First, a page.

We live in Chicago, downtown, on the river. I have spent the weekend noticing a young man, probably in his early 20s, pacing the riverwalk on the opposite bank. Sometimes it looks like he’s playing basketball. Sometimes it looks like he’s swatting something at his knees. All times he looks like he is not living the same reality the majority of us are.
It’s hot today. He must be hungry. He’s got to be thirsty. I passed him twice yesterday, on the way to the gym and back. The first time, I noticed him looking disheveled and out of sorts. The second time, he walked toward me with his hand shoved into his pants and a blue pacifier in his mouth. Neither time did my presence register to him whatsoever.
As I have observed him from the distance the past two days, he bothers no one. He keeps to himself. The way he keeps to himself can sometimes look aggressive, especially with the air swatting. But people walk past him, joggers go by, the car wash workers take their smoke breaks along side him, dogs and their owners pass without incident.
Like I said it’s hot today. He also looks to be in need of mental health treatment, a shower, a regimen of antipsychotics, a place to live, clean clothing, water. I called NAMI Chicago for advice.
NAMI is a National non-profit organization with chapters around the country dedicated toward supporting those who suffer from mental health conditions and their families. Surely, they would have protocol or advice on how to help this young man. Their advice was the same advice as it always has been in mental health care, call 911 and ask for a CIT officer. CIT stands for Crisis Intervention Team. This a group of officers specially trained to deal with a mental health crisis.
Due to his mental health status, it’s possible he becomes aggressive when an officer approaches him. It’s possible the wrestle him to the ground and handcuff him. Depending upon how that transpired, maybe they take him to jail instead of the hospital.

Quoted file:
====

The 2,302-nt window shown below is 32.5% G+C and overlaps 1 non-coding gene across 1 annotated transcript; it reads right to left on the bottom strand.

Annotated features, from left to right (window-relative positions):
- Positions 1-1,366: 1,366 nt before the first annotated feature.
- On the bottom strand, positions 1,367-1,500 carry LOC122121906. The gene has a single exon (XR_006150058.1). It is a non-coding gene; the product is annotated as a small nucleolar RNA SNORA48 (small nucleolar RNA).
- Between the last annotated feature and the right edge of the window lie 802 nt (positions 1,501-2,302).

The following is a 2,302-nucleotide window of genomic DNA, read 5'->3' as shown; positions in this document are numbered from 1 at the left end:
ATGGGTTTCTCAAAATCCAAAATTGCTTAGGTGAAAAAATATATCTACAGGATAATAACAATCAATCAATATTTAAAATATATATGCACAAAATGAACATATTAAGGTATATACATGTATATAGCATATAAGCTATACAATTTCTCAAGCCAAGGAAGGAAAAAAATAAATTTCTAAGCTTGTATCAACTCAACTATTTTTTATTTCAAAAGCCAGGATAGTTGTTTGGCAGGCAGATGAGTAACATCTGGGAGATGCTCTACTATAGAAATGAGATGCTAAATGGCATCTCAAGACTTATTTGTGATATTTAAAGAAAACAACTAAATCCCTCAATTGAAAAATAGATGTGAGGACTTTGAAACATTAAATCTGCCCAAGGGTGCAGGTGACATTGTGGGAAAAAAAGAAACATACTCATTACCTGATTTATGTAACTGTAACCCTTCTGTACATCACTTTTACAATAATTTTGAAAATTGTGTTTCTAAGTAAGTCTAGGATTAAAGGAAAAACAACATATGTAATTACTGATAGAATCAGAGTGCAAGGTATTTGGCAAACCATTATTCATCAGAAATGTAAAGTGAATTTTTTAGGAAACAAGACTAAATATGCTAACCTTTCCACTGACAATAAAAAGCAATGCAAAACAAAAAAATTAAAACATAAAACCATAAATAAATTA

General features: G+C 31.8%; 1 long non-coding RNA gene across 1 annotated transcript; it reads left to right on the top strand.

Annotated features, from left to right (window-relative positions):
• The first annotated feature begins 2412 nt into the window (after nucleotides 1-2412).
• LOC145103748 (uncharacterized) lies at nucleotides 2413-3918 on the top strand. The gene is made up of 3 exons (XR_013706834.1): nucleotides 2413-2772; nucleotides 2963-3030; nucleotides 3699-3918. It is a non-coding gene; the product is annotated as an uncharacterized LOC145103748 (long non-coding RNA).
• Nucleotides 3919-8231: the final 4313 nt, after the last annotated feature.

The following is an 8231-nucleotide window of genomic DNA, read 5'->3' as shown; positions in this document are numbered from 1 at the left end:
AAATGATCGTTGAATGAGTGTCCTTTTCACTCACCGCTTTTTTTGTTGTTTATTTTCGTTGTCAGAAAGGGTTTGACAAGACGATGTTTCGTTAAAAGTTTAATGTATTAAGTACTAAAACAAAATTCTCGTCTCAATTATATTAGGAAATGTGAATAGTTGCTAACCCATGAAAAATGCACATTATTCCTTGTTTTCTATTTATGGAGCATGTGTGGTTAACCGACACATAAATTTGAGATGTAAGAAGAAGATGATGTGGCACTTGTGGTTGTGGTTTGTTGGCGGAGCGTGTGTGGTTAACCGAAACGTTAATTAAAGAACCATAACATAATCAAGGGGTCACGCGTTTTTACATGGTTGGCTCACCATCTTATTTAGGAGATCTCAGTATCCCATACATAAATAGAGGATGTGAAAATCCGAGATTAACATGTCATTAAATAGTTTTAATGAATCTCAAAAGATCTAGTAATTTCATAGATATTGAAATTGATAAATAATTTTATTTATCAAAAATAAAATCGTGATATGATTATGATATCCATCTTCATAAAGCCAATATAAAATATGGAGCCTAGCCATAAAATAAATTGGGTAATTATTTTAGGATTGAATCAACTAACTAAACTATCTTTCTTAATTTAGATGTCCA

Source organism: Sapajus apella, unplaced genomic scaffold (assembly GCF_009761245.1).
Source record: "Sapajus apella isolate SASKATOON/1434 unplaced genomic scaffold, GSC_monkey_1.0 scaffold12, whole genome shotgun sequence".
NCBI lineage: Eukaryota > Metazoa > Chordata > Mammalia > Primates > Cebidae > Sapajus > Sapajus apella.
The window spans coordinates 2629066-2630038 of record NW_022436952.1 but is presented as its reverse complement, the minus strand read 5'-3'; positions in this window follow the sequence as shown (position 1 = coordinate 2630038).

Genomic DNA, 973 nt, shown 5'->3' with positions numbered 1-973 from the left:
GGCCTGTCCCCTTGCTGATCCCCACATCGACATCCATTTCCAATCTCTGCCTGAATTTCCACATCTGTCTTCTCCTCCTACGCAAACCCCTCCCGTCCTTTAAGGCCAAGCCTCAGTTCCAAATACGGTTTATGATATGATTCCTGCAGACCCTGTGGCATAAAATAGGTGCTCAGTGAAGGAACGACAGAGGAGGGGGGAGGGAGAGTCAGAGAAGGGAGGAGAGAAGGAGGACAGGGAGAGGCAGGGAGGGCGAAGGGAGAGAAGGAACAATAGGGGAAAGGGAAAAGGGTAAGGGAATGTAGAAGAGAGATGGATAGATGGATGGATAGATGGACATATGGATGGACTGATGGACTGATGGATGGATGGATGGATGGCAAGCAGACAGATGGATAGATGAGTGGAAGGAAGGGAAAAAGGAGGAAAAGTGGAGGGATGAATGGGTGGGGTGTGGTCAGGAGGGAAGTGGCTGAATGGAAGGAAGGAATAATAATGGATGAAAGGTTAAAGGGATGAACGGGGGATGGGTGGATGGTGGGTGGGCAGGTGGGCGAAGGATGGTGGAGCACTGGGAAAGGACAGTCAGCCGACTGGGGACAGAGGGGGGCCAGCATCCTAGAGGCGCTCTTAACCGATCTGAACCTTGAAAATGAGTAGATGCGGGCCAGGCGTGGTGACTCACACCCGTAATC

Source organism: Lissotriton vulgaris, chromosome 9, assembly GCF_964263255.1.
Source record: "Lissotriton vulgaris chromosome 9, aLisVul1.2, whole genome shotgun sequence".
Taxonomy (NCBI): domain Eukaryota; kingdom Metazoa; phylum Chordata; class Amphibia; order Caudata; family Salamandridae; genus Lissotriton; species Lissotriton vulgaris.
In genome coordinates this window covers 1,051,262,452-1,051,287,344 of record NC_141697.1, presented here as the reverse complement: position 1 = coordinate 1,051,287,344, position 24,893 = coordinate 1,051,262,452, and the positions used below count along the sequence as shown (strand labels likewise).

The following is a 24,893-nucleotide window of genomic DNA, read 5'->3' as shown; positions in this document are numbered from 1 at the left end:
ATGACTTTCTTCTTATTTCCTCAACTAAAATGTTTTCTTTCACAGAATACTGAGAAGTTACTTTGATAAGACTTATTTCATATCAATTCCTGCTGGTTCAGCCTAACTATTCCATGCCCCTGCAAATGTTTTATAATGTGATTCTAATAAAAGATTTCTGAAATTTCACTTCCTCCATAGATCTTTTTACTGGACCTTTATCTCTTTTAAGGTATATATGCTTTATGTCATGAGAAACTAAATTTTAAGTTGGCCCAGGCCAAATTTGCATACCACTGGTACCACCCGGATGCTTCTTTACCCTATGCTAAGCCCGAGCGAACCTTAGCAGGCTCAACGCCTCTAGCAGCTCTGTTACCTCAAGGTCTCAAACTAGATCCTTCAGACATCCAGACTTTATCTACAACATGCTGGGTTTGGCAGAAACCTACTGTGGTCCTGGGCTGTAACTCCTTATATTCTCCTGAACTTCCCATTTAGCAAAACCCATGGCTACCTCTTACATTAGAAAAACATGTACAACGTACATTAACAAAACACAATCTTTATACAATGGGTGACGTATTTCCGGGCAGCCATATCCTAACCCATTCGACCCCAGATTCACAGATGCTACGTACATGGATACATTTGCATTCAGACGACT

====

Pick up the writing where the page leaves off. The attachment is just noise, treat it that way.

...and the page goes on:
Chicago’s Cook County Jail is considered the largest mental health treatment center in the United States. So maybe jail and treatment are one in the same. That sounds terrible. And he’s not hurting anyone. And the risk is too high that he would resist the officers. And then he’s spending the night, and maybe more, on a metal bed in a windowless cell. Or, maybe something even worse happens. How many calls about Black men and people in a mental health crisis end with the subject dead? On the other hand, he could simply stay outside, minding his own business, and enjoy the beautiful weather we’re having this Sunday afternoon.
The truth of the matter is that this young man obviously needs mental health support, and there is a risk that he gets harmed and traumatized in the process of trying to give him the support.
I talked with my husband about it, and we agreed to get him a plate of leftover chicken, some rolls, and water. My husband would bring it to him, and on the way, speak with the businesses on that bank of the river - the kayak company and the car wash.
So I prepare the plate and walk with my husband across the bridge to the other bank. He tells me to let him go ahead, and I go home.
When I make it home, I can see my husband across the river leaving a conversation with the kayak company, donning his mask, putting on some gloves, and heading over to the young man. I am hoping for a good outcome.
From the distance, I see my husband set down the food right next to the you’re man, point to it, and then ask one of the car wash workers to come over. My husband’s back is to the young man, and I am wishing my husband didn’t fully turn his back. After a brief conversation with the car wash attendant, my husband turns to leave.
I rush out of my house to meet my husband. I peek through the landscaping on our side of the river and see the young man downing the cup of water I gave him. “Good,” I thought. I leave our neighborhood and meet my husband on the bridge.
He says the kayak people occasionally give him water as well. One day this summer when it was scorching hot, they called an ambulance due to dehydration. But the young man refused help. The car wash people said he doesn’t bother them.
This set my decision. I’m not calling the cops. He’s not a danger at the moment, let him enjoy the day and the food. My husband said when he set the food down and said, ”For you,” the young man gobbled up the rolls.
Now what to do? Should we set some food out there for him everyday? Should we give him some new clothes? Would he wipe himself down with a wet washcloth if I gave him one?
Do I leave him alone? Do I find an organization to take him in? Surely, the police can’t be his only option.
Mental health treatment in our society, our culture, our nation, this city, my neighborhood needs more work. We can do better, and I want to find out how.